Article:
Coal’s days numbered as renewables attract bonds

Coal is having a hard time lately. United States power plants are switching to natural gas, environmental restrictions are kicking in and the industry is being derided as the world’s number one climate criminal. Prices have crashed, sure, but what’s happening in the bond market offers a real sense of coal’s diminishing prospects.

Bonds are where coal companies turn to raise money for such things as new mines and environmental cleanups. But investors are increasingly reluctant to lend to them. Coal bond prices tumbled 17% in the second quarter, according to an analysis by Bloomberg Intelligence. It’s the fourth consecutive quarter of price declines and the worst performance of any industry group by a long shot.

Bonds fluctuate less than stocks, because the payoff is fixed and pretty much guaranteed as long as the borrower remains solvent. A 17% decline is huge and it happened at a time when other energy bonds – oil and gas – were rising. Three of America’s biggest coal producers had the worst-performing bonds for the quarter:

  • Alpha Natural Resources: -70%;
  • Peabody: -40%; and
  • Arch: -30%.

Coal powered the Industrial Revolution and helped lift much of humanity out of poverty, but its glory days are ending. Four of the biggest pressures facing coal today are:

  • Changes in the US grid: About 17% of US coal-fired power generation will disappear over the next few years, according to an analysis by Bloomberg New Energy Finance. Obstacles include age, the abundance of cheap natural gas and new Environmental Protection Agency (EPA) rules to cut pollution.
  • Coal plants will be on the way out by 2020: Coal won a small victory over the EPA’s new mercury restrictions in the US Supreme Court in June, but it’s probably temporary.
  • Even China is approaching peak coal: The biggest power investments are now happening in renewable energy, but fossil fuels will be with us for decades to come. The global burning of coal won’t peak on a global scale until about 2025, according to Bloomberg New Energy Finance. But that doesn’t indicate a thriving industry. Even China, the world’s biggest consumer of coal, wants to be rid of it. While China’s electricity demand will soar in the coming decades, its coal use will remain relatively flat, peaking by 2030 and then declining, according to Bloomberg New Energy Finance. The pollution is too thick and the alternatives too cheap for coal to flourish.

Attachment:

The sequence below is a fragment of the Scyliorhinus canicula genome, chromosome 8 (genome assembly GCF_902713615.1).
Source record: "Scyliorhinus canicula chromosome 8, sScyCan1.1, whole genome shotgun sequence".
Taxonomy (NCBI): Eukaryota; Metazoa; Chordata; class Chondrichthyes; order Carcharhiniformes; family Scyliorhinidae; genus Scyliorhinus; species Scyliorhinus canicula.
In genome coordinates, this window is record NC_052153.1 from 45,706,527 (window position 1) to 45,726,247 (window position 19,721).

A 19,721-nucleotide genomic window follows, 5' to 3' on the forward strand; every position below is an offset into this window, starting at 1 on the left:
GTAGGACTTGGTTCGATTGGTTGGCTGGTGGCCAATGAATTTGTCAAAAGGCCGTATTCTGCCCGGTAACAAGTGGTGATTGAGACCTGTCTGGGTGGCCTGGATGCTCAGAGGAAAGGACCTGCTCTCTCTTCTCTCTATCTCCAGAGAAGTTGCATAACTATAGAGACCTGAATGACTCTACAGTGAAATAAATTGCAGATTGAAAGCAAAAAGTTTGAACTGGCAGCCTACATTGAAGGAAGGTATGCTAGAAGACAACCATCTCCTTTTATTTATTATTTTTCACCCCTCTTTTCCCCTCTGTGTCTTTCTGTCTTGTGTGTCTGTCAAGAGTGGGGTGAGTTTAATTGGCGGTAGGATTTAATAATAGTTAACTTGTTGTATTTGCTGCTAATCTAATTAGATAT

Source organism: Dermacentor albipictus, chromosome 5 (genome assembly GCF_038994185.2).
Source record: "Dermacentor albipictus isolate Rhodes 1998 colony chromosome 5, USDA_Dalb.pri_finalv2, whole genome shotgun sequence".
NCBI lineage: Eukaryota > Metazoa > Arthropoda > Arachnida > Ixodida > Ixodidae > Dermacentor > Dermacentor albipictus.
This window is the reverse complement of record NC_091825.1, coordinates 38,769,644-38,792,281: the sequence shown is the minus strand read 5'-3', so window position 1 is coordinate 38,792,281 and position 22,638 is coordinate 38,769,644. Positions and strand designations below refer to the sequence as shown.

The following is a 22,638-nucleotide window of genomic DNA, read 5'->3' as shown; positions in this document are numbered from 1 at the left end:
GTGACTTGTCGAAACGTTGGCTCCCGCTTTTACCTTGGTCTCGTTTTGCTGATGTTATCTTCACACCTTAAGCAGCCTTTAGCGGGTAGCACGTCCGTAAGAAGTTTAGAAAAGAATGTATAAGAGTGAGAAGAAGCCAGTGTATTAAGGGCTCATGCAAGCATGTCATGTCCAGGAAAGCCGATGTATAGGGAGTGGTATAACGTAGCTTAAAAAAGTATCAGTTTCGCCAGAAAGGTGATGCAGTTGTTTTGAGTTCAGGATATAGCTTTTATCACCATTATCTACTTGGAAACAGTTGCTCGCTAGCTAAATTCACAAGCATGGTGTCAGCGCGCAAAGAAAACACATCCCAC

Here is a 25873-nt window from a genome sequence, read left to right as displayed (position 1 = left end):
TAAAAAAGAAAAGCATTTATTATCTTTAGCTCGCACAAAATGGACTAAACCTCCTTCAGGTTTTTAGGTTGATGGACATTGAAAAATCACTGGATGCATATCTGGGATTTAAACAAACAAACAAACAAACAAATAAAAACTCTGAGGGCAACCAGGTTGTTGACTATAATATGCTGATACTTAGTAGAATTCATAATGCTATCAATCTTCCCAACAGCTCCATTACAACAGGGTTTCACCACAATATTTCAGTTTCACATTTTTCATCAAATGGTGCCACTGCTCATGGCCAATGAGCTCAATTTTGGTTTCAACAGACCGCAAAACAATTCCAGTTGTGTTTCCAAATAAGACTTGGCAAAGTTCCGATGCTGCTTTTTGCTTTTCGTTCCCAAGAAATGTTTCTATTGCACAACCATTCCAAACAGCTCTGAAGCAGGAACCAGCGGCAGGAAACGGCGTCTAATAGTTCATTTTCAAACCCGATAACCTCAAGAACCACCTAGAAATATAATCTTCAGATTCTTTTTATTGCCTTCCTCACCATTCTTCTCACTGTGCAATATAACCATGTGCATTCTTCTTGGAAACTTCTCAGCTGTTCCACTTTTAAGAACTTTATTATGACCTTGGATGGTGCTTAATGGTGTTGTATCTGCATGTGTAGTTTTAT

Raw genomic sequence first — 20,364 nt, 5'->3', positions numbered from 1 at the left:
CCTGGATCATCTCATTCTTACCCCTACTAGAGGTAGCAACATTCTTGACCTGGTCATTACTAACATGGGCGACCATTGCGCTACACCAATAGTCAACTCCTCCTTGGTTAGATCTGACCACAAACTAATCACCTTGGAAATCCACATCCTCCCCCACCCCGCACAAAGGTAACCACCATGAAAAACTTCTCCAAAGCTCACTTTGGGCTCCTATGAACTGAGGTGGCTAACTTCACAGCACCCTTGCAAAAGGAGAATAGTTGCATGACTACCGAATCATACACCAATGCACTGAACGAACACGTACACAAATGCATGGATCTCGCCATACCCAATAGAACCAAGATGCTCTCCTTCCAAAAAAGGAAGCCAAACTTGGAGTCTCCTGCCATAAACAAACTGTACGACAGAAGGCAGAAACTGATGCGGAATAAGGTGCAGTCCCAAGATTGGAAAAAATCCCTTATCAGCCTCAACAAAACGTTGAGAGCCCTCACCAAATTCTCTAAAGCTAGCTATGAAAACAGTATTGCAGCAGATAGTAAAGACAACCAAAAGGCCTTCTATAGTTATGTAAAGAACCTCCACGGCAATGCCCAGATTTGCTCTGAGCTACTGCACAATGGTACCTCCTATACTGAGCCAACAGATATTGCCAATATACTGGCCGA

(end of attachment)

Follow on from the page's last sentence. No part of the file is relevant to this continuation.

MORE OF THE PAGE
• Wind and solar will win the price war: The declining prices of bonds is a huge problem for US coal companies. When bond prices fall, the cost of borrowing money goes up. And coal needs more money. Coal companies are allowed to avoid costly insurance premiums by showing they have the capital to clean up after themselves. It’s called self-bonding. This year the US federal government has started taking a closer look at whether the struggling coal companies still qualify. Coal is an industry in terminal decline; financial markets reflect this new reality. Drastic new energy policies are still needed to avoid catastrophic climate change, according to nearly every credible analysis. But even setting aside the environmental and health issues, renewables are on a trajectory to outcompete fossil fuels, starting with coal. Between now and 2040, two-thirds of the money spent on adding new electricity capacity worldwide will be spent on renewables, according to Bloomberg New Energy Finance.

In the past year, global stock prices for coal companies are down almost 50%, but it’s in the bond market that coal is really getting hammered. The focus of energy finance has shifted from coal to renewables, and it’s not likely to turn back. – © Bloomberg

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Tom Randall
Tom Randall works from New York, NY. Senior Reporter at Bloomberg covering the future of transportation and the energy transition. Opinions are, too often, my own. [email protected] Tom Randall has over 21222 followers on Twitter.

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